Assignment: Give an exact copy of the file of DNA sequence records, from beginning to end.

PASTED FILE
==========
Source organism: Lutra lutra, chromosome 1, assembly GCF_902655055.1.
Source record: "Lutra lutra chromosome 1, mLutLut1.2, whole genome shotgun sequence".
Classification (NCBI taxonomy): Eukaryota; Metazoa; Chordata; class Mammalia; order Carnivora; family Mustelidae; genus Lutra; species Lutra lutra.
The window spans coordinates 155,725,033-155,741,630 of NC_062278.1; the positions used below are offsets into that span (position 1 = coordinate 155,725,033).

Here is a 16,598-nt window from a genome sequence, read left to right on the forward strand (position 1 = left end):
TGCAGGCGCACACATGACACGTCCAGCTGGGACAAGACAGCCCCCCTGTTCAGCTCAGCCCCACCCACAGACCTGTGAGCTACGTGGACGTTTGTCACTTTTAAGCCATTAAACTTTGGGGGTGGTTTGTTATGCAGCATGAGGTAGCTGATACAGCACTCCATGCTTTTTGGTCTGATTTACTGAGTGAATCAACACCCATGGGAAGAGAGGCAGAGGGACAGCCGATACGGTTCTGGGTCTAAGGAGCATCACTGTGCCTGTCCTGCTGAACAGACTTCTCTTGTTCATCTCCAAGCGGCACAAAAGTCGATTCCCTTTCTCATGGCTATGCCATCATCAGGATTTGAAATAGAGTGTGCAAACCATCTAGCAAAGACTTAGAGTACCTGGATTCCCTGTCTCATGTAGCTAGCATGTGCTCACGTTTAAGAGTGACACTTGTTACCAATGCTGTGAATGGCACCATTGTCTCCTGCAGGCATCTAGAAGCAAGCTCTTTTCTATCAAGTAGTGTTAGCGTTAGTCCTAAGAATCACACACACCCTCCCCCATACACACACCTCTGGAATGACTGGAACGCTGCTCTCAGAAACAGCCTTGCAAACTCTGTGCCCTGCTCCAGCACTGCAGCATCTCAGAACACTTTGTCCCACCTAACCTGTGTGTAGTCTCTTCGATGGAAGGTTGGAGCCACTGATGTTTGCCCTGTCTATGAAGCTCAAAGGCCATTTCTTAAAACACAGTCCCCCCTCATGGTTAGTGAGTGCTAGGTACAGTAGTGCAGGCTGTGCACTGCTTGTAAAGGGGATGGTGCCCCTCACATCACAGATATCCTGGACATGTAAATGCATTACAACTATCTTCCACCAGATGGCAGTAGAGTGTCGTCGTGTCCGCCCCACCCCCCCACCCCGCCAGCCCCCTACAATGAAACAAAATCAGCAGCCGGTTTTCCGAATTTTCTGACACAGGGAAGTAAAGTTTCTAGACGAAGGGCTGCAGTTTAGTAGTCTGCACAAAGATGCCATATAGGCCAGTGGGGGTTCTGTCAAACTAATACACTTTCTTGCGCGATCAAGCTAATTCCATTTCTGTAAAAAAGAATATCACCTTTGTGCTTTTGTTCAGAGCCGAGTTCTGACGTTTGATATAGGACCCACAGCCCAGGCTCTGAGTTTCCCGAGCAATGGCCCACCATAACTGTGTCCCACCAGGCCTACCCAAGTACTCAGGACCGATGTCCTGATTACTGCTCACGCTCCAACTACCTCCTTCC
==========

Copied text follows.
Source organism: Lutra lutra, chromosome 1, assembly GCF_902655055.1.
Source record: "Lutra lutra chromosome 1, mLutLut1.2, whole genome shotgun sequence".
Classification (NCBI taxonomy): Eukaryota; Metazoa; Chordata; class Mammalia; order Carnivora; family Mustelidae; genus Lutra; species Lutra lutra.
The window spans coordinates 155,725,033-155,741,630 of NC_062278.1; the positions used below are offsets into that span (position 1 = coordinate 155,725,033).

Here is a 16,598-nt window from a genome sequence, read left to right on the forward strand (position 1 = left end):
TGCAGGCGCACACATGACACGTCCAGCTGGGACAAGACAGCCCCCCTGTTCAGCTCAGCCCCACCCACAGACCTGTGAGCTACGTGGACGTTTGTCACTTTTAAGCCATTAAACTTTGGGGGTGGTTTGTTATGCAGCATGAGGTAGCTGATACAGCACTCCATGCTTTTTGGTCTGATTTACTGAGTGAATCAACACCCATGGGAAGAGAGGCAGAGGGACAGCCGATACGGTTCTGGGTCTAAGGAGCATCACTGTGCCTGTCCTGCTGAACAGACTTCTCTTGTTCATCTCCAAGCGGCACAAAAGTCGATTCCCTTTCTCATGGCTATGCCATCATCAGGATTTGAAATAGAGTGTGCAAACCATCTAGCAAAGACTTAGAGTACCTGGATTCCCTGTCTCATGTAGCTAGCATGTGCTCACGTTTAAGAGTGACACTTGTTACCAATGCTGTGAATGGCACCATTGTCTCCTGCAGGCATCTAGAAGCAAGCTCTTTTCTATCAAGTAGTGTTAGCGTTAGTCCTAAGAATCACACACACCCTCCCCCATACACACACCTCTGGAATGACTGGAACGCTGCTCTCAGAAACAGCCTTGCAAACTCTGTGCCCTGCTCCAGCACTGCAGCATCTCAGAACACTTTGTCCCACCTAACCTGTGTGTAGTCTCTTCGATGGAAGGTTGGAGCCACTGATGTTTGCCCTGTCTATGAAGCTCAAAGGCCATTTCTTAAAACACAGTCCCCCCTCATGGTTAGTGAGTGCTAGGTACAGTAGTGCAGGCTGTGCACTGCTTGTAAAGGGGATGGTGCCCCTCACATCACAGATATCCTGGACATGTAAATGCATTACAACTATCTTCCACCAGATGGCAGTAGAGTGTCGTCGTGTCCGCCCCACCCCCCCACCCCGCCAGCCCCCTACAATGAAACAAAATCAGCAGCCGGTTTTCCGAATTTTCTGACACAGGGAAGTAAAGTTTCTAGACGAAGGGCTGCAGTTTAGTAGTCTGCACAAAGATGCCATATAGGCCAGTGGGGGTTCTGTCAAACTAATACACTTTCTTGCGCGATCAAGCTAATTCCATTTCTGTAAAAAAGAATATCACCTTTGTGCTTTTGTTCAGAGCCGAGTTCTGACGTTTGATATAGGACCCACAGCCCAGGCTCTGAGTTTCCCGAGCAATGGCCCACCATAACTGTGTCCCACCAGGCCTACCCAAGTACTCAGGACCGATGTCCTGATTACTGCTCACGCTCCAACTACCTCCTTCC